Hillel (הלל) (by tradition, b c.110 BCE; died 10 CE) was one of the most important figures in Jewish history. He is associated with the development of the Mishnah and the Talmud. He is popularly known as the author of two sayings: "If I am not for myself, who will be for me? And when I am for myself, what am 'I'? And if not now, when?" and the expression of the ethic of reciprocity, or "Golden Rule": "That which is hateful to you, do not do to your fellow."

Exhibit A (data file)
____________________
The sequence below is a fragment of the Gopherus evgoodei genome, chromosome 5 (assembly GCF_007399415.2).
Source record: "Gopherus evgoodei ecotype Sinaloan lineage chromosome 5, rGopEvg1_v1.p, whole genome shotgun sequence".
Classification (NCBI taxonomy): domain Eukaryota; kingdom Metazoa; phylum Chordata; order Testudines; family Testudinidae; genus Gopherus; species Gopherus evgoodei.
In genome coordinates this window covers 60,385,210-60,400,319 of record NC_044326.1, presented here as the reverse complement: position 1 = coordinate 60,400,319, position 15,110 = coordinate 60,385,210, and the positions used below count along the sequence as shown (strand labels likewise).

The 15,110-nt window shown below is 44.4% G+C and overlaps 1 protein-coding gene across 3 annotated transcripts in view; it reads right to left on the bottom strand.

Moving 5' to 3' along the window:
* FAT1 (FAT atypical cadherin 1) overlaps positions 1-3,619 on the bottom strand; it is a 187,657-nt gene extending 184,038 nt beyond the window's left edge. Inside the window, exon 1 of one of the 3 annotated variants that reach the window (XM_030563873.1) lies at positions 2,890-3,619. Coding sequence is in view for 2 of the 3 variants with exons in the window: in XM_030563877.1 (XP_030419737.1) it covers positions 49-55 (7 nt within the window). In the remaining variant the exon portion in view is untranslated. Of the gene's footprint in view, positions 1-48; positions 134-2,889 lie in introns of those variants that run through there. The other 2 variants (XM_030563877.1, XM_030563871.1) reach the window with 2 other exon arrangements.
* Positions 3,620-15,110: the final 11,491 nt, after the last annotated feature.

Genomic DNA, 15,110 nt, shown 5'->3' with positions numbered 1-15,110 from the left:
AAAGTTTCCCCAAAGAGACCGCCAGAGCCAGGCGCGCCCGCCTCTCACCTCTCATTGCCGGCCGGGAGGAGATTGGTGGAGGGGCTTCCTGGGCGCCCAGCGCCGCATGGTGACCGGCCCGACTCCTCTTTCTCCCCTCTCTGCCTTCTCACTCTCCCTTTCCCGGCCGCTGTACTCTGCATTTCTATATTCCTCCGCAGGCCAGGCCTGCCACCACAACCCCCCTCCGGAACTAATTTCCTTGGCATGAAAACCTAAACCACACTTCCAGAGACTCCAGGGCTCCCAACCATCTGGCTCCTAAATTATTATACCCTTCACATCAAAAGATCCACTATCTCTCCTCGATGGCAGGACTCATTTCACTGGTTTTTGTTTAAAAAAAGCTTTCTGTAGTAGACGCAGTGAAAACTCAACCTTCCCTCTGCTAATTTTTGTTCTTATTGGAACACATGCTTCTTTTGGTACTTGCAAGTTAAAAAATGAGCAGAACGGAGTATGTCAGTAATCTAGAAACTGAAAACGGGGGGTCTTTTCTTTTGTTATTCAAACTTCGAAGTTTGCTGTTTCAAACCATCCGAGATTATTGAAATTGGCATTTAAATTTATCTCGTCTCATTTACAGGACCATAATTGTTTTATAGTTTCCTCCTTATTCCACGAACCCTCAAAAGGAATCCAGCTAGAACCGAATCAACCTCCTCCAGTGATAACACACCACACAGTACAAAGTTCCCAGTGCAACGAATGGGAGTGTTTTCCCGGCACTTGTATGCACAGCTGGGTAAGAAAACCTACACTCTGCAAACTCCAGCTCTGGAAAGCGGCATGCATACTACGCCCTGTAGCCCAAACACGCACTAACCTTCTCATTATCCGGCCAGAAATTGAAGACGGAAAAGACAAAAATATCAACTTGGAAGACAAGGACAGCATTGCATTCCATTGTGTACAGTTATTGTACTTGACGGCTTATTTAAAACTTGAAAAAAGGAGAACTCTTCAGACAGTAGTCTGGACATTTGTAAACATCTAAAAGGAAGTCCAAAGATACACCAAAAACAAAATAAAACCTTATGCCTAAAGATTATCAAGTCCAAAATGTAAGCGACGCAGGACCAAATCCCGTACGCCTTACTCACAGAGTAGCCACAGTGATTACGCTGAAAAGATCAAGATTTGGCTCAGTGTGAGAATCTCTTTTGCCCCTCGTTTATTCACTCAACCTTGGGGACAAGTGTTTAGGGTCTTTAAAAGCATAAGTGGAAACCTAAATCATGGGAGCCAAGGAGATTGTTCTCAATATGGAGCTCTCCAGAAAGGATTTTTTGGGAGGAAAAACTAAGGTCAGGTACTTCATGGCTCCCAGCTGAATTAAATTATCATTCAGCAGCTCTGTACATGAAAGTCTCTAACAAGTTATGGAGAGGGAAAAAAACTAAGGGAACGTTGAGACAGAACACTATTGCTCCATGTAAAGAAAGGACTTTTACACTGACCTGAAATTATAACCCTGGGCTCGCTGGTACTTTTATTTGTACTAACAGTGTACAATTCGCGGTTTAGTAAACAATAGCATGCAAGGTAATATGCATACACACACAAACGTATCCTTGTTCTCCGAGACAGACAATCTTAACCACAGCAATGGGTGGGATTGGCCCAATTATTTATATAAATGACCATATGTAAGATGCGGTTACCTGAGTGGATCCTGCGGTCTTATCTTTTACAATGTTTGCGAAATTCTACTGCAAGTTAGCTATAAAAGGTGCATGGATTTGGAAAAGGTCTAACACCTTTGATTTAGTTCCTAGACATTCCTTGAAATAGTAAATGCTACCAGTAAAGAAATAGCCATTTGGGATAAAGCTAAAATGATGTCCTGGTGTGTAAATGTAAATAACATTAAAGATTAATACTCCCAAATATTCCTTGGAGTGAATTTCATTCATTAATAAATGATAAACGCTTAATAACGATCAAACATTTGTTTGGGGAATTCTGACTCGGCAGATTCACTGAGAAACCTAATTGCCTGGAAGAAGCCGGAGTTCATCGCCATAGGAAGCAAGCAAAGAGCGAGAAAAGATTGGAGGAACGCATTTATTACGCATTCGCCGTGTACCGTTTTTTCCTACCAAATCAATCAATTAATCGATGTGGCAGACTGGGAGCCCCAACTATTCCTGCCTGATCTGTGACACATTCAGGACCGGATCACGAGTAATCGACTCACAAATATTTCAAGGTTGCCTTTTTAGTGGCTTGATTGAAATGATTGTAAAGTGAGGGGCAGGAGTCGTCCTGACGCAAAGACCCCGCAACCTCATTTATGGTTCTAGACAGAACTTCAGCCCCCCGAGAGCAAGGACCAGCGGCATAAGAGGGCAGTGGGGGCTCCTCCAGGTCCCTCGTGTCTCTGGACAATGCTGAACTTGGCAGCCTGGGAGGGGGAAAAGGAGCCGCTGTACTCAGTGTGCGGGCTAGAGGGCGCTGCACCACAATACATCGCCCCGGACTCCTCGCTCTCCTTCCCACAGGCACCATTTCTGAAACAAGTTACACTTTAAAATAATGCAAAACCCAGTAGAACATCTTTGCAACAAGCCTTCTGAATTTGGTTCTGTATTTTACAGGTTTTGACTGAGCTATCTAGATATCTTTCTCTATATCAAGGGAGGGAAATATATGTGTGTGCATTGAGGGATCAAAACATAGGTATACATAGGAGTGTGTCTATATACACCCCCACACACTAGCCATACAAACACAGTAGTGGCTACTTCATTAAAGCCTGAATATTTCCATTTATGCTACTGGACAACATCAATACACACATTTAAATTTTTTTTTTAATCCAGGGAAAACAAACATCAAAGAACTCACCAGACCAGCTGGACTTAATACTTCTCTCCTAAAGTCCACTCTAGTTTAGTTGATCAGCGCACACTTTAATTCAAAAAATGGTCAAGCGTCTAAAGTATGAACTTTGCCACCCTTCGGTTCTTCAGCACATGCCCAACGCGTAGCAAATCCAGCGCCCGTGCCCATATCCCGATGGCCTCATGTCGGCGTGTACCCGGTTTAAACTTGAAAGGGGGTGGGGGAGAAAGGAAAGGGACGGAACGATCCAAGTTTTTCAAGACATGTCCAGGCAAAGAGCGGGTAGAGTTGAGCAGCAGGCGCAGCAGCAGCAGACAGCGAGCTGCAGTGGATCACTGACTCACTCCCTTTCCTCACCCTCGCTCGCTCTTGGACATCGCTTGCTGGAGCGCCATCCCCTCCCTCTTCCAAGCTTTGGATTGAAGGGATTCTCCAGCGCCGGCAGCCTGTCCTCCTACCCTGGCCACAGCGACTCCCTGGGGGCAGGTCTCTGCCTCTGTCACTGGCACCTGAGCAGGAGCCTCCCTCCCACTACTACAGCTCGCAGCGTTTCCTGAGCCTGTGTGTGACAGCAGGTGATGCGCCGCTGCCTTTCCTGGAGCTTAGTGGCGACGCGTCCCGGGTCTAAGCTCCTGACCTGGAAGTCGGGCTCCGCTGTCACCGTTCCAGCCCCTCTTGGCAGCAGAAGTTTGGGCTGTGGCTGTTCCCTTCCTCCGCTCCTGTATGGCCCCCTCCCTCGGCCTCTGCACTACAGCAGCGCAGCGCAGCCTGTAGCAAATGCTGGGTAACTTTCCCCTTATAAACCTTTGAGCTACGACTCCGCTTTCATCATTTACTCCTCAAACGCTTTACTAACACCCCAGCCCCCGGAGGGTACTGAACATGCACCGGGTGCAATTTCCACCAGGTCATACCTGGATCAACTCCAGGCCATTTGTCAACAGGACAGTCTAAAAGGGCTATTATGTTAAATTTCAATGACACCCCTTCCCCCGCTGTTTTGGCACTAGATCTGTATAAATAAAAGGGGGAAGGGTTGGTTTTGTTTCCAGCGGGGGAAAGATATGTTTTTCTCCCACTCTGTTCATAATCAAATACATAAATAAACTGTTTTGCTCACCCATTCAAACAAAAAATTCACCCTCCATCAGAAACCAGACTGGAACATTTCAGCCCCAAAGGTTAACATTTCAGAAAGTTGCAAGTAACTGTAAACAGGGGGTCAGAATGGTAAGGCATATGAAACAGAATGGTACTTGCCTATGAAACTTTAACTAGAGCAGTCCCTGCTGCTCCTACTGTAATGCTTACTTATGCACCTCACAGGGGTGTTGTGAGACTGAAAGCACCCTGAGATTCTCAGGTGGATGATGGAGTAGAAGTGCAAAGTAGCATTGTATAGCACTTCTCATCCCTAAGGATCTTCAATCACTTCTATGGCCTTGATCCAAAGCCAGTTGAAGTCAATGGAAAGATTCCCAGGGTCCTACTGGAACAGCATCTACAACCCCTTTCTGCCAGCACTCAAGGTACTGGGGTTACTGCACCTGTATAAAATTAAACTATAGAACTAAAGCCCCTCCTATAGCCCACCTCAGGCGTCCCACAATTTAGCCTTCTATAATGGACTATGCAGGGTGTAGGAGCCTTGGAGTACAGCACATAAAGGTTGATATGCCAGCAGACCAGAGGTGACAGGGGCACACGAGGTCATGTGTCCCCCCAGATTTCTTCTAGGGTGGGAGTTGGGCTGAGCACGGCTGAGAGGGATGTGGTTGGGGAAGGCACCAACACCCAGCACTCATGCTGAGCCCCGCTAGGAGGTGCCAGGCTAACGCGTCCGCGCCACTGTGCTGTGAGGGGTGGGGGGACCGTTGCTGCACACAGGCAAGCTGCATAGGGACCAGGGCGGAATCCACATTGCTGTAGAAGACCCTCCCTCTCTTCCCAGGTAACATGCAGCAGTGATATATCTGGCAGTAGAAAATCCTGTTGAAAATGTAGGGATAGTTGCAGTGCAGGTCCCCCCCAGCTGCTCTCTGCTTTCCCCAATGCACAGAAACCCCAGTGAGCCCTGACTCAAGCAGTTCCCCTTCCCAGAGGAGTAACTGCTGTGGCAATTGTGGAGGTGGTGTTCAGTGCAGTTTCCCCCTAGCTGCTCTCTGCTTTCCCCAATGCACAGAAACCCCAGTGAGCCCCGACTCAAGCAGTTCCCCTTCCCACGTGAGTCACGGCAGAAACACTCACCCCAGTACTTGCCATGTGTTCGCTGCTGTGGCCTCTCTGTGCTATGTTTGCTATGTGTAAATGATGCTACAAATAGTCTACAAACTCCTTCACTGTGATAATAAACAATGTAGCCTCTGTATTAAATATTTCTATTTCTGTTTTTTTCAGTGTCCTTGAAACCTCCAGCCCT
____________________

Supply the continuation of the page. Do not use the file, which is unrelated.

The details of his early life are unknown, including the year of his birth. Tradition holds the Hillel, like Moses, died at the age of 120, but there is nothing to substantiate this.
Reb Eliezer referenced Hillel the Elder's statement of the "golden rule" to explain how he and his fellow Aryan reenactors would function as neo-Jews. He also pointed out that if the Greater German Reich had observed Hillel's teaching and not wiped out the original Jews, it would not have been necessary to recreate them.